July 4th, 2008
I have already put forth my own frustrations with game reviews but I would like to add a little more as I feel that there is still a substantial amount of work that still needs to be done on fixing the current make up of video game assessment.
The Reviewing Vs Critiquing Framework
For a long time this has been (and no surprises here, still remains) the crux of my argument for improving game reviews. The word ‘review’ doesn’t really work in this context as I am comparing ‘reviews’ to critique and the final product will still classified as a review. So lets give it a name like ‘Check Box Review’.
Check box reviews are reviews where a game is judged based on a preconceived set of builds that determine where the game falls on the scale of good or bad. There is a “standardized” set of these prerequisites which are often clearly labeled in the reviews such as graphics, gameplay and sound .
More importantly are other controls which are not spoken of but still greatly affect the outcome of a review’s text. This is the company’s/reviewer’s perception as to what formula and framework make a perfect game. This is a little tough to explain, what I am referring are the opinions that speak to you as:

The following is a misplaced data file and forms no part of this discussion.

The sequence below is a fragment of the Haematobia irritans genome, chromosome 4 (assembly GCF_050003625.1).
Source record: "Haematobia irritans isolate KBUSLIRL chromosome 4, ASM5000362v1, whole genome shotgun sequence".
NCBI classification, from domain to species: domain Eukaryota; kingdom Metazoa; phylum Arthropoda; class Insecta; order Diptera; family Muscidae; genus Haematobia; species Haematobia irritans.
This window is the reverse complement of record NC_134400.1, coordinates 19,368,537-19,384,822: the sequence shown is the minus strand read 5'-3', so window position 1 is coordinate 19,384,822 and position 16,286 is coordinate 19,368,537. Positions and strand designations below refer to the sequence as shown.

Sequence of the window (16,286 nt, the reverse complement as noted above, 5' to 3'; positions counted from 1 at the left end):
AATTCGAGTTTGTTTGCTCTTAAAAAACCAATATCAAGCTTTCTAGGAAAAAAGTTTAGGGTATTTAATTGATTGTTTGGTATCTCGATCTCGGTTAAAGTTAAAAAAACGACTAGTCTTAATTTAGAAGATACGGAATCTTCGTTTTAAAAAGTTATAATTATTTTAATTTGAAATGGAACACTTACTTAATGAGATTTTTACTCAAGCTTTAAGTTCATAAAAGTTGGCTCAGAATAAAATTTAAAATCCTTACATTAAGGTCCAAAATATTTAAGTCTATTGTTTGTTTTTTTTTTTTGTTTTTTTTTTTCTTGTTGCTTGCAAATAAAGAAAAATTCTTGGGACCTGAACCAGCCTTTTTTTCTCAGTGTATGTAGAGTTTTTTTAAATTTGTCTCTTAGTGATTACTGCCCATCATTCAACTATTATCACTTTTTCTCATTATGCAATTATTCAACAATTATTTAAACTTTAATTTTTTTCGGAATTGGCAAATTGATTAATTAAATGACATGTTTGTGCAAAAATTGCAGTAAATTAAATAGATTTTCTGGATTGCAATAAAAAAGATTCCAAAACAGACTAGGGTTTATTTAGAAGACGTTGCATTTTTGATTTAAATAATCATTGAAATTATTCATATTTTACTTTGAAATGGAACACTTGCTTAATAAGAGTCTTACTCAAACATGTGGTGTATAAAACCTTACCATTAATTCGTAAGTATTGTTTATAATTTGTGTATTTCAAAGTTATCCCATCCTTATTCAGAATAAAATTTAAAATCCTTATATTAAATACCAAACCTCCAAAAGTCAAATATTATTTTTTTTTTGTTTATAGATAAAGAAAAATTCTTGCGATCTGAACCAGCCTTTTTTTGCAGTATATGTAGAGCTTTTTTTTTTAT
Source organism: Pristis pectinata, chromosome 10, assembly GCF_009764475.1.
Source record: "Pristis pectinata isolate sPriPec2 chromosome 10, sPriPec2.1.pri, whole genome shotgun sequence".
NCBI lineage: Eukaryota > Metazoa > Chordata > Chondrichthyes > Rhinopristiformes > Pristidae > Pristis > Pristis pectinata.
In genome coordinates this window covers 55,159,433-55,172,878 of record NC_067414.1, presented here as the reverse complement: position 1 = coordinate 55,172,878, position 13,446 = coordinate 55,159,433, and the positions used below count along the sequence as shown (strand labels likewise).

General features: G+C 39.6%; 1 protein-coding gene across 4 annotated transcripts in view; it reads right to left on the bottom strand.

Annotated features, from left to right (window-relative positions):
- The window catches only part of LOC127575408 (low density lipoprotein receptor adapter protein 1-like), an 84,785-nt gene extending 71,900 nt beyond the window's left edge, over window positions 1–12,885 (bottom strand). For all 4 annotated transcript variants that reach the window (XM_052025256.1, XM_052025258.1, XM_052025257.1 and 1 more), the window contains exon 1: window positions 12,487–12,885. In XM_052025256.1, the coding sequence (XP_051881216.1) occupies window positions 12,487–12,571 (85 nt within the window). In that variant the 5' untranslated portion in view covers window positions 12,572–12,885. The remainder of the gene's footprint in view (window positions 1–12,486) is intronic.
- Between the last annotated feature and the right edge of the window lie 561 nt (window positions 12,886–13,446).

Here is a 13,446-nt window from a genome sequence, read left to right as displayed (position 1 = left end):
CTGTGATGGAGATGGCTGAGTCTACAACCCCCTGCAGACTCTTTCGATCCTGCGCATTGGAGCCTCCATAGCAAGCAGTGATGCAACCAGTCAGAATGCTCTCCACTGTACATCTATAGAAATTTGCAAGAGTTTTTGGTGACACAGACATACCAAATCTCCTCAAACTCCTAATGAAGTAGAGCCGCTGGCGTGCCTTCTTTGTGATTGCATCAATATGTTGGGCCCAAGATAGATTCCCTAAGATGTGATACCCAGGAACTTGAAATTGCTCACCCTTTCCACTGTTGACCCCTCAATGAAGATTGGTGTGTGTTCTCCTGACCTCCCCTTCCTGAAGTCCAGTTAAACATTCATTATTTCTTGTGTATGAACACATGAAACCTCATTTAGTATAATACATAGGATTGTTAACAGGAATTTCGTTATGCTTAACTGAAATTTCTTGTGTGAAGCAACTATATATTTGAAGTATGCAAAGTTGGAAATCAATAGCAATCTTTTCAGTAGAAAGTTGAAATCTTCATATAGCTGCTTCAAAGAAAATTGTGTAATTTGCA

“I’m a reviewer and for this I know what a great game should consist of and these variables are what I am going to measure my games on”.
Basically, as the quotation says, the reviewer is the person whom defines what video games are and he reviews based on that judgment. Unfortunately the reviewer is wrong as he should have no role in defining the experience, the experience defines itself. So when we add the already familiar variables (gameplay, sound etc.) in with this pre-purposed idea as to what exactly defines a video game then the result is this broken set of rules for analyzing games with the narrowest of perspectives.